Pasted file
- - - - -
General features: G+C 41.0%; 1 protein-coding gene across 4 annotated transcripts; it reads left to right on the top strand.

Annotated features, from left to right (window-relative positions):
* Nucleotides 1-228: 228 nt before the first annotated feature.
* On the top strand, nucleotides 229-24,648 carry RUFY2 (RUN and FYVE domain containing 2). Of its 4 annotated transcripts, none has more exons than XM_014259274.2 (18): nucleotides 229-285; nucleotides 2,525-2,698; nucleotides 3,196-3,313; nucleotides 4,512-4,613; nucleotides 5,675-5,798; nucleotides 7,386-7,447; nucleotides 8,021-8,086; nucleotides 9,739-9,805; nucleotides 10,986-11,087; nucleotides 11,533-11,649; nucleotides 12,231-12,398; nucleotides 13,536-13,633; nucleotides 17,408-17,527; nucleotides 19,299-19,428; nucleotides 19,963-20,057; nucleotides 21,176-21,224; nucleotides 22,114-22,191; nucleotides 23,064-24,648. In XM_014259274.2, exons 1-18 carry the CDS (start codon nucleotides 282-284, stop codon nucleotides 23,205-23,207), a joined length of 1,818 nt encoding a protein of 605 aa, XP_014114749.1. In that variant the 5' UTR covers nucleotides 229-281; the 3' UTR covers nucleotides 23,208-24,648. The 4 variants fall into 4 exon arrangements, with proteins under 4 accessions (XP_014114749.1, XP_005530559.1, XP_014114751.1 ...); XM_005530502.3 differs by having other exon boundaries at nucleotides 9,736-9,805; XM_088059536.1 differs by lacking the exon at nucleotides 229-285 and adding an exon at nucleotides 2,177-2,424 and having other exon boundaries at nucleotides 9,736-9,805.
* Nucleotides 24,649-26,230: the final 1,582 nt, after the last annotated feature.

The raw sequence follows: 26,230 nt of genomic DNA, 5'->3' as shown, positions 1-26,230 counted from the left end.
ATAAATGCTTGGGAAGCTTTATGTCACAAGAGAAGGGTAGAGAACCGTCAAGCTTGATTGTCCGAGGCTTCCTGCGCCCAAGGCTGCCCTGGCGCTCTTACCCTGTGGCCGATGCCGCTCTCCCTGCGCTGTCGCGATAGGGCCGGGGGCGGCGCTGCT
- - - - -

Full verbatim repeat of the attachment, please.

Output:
General features: G+C 41.0%; 1 protein-coding gene across 4 annotated transcripts; it reads left to right on the top strand.

Annotated features, from left to right (window-relative positions):
* Nucleotides 1-228: 228 nt before the first annotated feature.
* On the top strand, nucleotides 229-24,648 carry RUFY2 (RUN and FYVE domain containing 2). Of its 4 annotated transcripts, none has more exons than XM_014259274.2 (18): nucleotides 229-285; nucleotides 2,525-2,698; nucleotides 3,196-3,313; nucleotides 4,512-4,613; nucleotides 5,675-5,798; nucleotides 7,386-7,447; nucleotides 8,021-8,086; nucleotides 9,739-9,805; nucleotides 10,986-11,087; nucleotides 11,533-11,649; nucleotides 12,231-12,398; nucleotides 13,536-13,633; nucleotides 17,408-17,527; nucleotides 19,299-19,428; nucleotides 19,963-20,057; nucleotides 21,176-21,224; nucleotides 22,114-22,191; nucleotides 23,064-24,648. In XM_014259274.2, exons 1-18 carry the CDS (start codon nucleotides 282-284, stop codon nucleotides 23,205-23,207), a joined length of 1,818 nt encoding a protein of 605 aa, XP_014114749.1. In that variant the 5' UTR covers nucleotides 229-281; the 3' UTR covers nucleotides 23,208-24,648. The 4 variants fall into 4 exon arrangements, with proteins under 4 accessions (XP_014114749.1, XP_005530559.1, XP_014114751.1 ...); XM_005530502.3 differs by having other exon boundaries at nucleotides 9,736-9,805; XM_088059536.1 differs by lacking the exon at nucleotides 229-285 and adding an exon at nucleotides 2,177-2,424 and having other exon boundaries at nucleotides 9,736-9,805.
* Nucleotides 24,649-26,230: the final 1,582 nt, after the last annotated feature.

The raw sequence follows: 26,230 nt of genomic DNA, 5'->3' as shown, positions 1-26,230 counted from the left end.
ATAAATGCTTGGGAAGCTTTATGTCACAAGAGAAGGGTAGAGAACCGTCAAGCTTGATTGTCCGAGGCTTCCTGCGCCCAAGGCTGCCCTGGCGCTCTTACCCTGTGGCCGATGCCGCTCTCCCTGCGCTGTCGCGATAGGGCCGGGGGCGGCGCTGCT